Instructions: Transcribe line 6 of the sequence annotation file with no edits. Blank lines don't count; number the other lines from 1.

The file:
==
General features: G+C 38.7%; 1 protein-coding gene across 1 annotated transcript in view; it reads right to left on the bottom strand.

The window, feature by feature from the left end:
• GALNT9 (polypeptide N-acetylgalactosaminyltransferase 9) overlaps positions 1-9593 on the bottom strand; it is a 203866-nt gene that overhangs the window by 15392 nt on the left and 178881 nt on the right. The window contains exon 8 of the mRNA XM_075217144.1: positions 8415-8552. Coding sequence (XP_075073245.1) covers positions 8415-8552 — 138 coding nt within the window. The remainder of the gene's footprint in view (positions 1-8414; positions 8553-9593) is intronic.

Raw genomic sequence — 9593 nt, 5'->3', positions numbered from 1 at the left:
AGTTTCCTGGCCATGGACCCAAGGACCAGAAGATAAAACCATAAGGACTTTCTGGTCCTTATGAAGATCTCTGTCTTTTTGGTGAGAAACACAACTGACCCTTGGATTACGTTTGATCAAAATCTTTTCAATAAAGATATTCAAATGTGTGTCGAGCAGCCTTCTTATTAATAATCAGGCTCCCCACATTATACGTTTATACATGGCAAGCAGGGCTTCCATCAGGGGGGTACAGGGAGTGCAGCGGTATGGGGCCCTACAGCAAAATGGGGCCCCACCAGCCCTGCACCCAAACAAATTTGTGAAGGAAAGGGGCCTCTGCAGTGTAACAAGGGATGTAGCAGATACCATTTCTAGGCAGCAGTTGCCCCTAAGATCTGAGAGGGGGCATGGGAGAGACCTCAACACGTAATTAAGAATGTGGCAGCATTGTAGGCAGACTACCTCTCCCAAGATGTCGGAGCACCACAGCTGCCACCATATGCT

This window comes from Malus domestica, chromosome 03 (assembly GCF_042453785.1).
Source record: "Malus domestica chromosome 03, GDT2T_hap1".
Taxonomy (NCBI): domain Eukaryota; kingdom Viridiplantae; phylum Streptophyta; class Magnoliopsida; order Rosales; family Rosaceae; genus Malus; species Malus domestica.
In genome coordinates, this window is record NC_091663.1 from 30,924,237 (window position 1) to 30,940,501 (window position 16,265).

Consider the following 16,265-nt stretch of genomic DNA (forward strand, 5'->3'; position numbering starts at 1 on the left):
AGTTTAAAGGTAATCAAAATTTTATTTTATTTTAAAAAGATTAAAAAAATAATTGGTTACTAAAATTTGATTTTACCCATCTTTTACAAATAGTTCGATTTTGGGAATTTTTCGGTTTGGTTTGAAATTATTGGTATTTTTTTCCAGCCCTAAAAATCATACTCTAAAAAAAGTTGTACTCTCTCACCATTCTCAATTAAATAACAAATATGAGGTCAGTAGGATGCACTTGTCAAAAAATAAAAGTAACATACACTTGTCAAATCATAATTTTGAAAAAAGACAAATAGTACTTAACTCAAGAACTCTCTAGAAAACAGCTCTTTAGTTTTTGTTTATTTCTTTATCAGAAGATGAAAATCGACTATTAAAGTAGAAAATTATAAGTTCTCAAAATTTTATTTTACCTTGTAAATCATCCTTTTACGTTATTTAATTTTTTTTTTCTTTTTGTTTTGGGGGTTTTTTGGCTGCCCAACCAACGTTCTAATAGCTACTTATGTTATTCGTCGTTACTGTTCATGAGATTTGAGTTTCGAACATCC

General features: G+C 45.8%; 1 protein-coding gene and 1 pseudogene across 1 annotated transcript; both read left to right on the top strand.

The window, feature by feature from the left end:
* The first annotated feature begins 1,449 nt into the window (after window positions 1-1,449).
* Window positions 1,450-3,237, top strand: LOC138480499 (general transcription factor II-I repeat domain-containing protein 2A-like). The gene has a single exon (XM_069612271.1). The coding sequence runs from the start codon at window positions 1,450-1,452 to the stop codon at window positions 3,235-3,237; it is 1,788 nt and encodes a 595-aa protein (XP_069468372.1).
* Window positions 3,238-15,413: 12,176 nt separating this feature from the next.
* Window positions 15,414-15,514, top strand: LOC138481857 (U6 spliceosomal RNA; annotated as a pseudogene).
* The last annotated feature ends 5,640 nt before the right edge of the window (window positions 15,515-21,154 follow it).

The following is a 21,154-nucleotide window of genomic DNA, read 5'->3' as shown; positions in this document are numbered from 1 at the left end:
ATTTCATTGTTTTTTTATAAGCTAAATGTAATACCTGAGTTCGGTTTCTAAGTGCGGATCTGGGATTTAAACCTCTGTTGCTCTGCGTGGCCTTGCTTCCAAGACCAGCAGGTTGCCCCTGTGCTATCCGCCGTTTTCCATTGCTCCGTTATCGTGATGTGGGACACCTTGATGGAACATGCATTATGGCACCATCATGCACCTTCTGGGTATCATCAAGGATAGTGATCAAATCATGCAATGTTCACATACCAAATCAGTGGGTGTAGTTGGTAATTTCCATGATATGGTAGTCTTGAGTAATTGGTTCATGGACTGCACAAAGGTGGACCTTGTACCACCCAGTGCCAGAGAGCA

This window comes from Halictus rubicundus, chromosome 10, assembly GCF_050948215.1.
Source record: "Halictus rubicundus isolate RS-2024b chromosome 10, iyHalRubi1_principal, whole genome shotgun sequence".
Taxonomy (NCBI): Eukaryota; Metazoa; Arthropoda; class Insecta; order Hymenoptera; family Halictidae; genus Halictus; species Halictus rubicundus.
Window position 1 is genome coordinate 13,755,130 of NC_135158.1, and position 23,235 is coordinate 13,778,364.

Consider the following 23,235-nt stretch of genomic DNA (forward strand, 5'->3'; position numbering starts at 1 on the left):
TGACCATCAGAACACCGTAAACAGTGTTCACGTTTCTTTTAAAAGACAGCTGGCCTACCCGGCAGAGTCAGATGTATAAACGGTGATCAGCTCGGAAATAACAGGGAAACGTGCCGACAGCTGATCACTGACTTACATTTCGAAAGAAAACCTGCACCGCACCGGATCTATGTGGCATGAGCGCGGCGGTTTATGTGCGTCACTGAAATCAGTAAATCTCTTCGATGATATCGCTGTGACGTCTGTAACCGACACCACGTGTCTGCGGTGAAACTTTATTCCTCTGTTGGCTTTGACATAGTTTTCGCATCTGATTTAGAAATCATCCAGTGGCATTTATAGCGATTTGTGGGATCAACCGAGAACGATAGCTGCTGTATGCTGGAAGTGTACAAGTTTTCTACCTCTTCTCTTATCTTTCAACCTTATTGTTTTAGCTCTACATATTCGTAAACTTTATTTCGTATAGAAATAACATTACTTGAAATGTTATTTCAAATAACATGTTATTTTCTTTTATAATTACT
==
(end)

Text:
This window comes from Malus domestica, chromosome 03 (assembly GCF_042453785.1).